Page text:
What Makes a Product a Medical Device?

When I was studying for my master's last year, there was a subject called Translation of Medical Devices. That subject covered the topic of the question above.


Earlier this month, I attended Demystifying the FDA — a virtual event hosted by the Medical Center of the Americas Foundation. There, the topic was addressed again with the following example:


Are infant diapers a medical device?



The answer is NO because they do not meet the definition of what a medical device is.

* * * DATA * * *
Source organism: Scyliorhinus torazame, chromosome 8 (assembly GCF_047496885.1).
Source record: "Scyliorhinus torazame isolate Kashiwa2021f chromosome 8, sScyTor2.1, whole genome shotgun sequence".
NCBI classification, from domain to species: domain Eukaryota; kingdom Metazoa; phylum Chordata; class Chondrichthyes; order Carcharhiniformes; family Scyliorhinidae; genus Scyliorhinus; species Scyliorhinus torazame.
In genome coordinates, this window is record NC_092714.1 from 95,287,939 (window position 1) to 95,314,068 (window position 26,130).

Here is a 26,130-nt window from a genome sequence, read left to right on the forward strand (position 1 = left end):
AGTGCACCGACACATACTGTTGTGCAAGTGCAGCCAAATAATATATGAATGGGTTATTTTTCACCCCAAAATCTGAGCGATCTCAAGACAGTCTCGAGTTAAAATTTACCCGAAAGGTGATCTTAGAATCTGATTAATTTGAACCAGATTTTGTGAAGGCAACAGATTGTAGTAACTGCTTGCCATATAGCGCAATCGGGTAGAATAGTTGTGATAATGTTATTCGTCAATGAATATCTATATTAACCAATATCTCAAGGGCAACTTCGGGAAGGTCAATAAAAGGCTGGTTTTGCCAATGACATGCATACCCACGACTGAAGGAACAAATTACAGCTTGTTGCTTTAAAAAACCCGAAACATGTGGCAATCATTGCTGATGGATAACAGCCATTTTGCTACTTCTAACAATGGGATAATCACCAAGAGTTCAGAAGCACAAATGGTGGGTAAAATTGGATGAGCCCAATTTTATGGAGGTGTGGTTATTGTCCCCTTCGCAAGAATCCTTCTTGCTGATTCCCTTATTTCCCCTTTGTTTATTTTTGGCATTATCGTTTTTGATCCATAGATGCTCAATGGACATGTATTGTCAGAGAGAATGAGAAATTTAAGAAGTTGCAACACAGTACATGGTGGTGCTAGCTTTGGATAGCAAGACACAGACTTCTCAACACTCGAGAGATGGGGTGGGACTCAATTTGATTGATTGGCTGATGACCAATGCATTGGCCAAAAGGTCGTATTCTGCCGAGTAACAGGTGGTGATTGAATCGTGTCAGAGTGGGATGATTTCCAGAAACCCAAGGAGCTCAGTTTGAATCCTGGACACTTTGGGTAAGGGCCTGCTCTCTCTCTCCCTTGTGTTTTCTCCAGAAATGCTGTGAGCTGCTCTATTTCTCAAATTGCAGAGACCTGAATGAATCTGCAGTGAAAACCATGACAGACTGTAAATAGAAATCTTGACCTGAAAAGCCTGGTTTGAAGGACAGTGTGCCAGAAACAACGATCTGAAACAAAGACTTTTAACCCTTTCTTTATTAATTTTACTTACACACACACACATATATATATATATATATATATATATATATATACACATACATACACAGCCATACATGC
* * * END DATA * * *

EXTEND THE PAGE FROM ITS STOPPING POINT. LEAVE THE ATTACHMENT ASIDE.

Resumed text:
Infant diapers:


  • Are not intended to diagnose, cure, mitigate, treat, or prevent disease in humans.

  • Are not intended to affect the structure of any function of the body.

  • Do not achieve their primary intended purpose by chemical action or by being metabolized.


Like infant diapers, adult diapers are not intended to affect the structure of any function of the body. They do not achieve their primary intended purpose by chemical action or by being metabolized either.


However, adult diapers are intended to diagnose, cure, mitigate, treat, or prevent disease in humans.


Therefore, adult diapers are medical devices.


Verifying whether your health product is a medical device or not is essential to know how to market it.


How is a medical device defined in your country/region?

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